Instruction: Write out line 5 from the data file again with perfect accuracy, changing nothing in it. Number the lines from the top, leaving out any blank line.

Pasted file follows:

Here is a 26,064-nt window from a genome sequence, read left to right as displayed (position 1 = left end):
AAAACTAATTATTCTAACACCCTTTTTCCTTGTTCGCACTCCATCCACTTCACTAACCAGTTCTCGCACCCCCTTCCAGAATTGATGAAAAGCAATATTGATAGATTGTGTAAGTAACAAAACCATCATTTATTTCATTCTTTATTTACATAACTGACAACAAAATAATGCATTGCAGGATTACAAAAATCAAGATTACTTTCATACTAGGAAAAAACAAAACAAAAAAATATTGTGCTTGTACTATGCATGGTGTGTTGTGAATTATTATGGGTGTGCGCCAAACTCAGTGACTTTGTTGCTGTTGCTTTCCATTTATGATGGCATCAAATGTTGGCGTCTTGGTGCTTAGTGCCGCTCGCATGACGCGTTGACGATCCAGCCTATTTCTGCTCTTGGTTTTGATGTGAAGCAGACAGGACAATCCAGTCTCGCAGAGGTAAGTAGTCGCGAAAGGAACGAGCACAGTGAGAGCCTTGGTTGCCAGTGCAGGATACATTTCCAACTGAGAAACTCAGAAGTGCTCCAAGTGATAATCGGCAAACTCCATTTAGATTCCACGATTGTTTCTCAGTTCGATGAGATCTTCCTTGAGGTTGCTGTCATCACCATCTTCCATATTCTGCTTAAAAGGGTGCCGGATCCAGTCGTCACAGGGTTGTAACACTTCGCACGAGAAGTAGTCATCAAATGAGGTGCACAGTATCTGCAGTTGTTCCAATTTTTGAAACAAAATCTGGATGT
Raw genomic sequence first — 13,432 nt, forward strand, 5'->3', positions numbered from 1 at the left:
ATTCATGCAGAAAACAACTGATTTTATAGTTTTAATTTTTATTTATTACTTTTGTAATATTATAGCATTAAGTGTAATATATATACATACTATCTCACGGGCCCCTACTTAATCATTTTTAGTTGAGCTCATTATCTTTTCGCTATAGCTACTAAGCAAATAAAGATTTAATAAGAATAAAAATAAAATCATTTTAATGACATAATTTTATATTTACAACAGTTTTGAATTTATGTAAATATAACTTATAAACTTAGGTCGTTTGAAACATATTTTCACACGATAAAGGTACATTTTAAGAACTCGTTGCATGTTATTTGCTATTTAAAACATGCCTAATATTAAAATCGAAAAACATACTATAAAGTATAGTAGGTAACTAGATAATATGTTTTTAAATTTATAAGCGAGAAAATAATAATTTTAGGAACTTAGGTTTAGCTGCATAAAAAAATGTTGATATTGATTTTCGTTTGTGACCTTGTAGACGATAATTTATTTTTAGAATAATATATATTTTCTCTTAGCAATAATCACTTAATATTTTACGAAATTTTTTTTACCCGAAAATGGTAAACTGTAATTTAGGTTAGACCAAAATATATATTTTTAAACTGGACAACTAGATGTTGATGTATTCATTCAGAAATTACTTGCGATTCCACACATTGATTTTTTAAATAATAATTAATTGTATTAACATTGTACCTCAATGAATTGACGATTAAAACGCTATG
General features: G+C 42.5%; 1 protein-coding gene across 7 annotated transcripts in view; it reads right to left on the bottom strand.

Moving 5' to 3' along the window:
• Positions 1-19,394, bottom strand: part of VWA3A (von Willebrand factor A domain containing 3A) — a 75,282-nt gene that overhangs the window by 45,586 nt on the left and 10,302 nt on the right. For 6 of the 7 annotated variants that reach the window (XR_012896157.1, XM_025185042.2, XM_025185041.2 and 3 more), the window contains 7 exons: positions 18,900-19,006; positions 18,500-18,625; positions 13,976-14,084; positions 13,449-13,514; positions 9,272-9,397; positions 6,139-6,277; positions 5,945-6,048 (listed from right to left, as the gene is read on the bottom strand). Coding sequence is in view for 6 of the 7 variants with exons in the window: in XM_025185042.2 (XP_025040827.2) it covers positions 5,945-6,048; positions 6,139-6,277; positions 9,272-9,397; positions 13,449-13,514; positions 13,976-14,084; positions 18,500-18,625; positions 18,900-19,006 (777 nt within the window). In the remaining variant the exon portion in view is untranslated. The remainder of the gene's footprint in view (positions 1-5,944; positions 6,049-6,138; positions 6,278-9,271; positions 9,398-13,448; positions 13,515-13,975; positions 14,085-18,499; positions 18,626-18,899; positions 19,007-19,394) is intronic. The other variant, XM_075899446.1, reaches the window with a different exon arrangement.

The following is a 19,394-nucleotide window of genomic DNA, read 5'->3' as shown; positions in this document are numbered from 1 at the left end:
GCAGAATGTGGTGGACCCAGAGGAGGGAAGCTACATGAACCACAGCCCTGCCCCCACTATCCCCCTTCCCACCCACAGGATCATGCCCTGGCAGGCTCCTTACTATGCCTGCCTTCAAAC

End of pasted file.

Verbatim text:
General features: G+C 42.5%; 1 protein-coding gene across 7 annotated transcripts in view; it reads right to left on the bottom strand.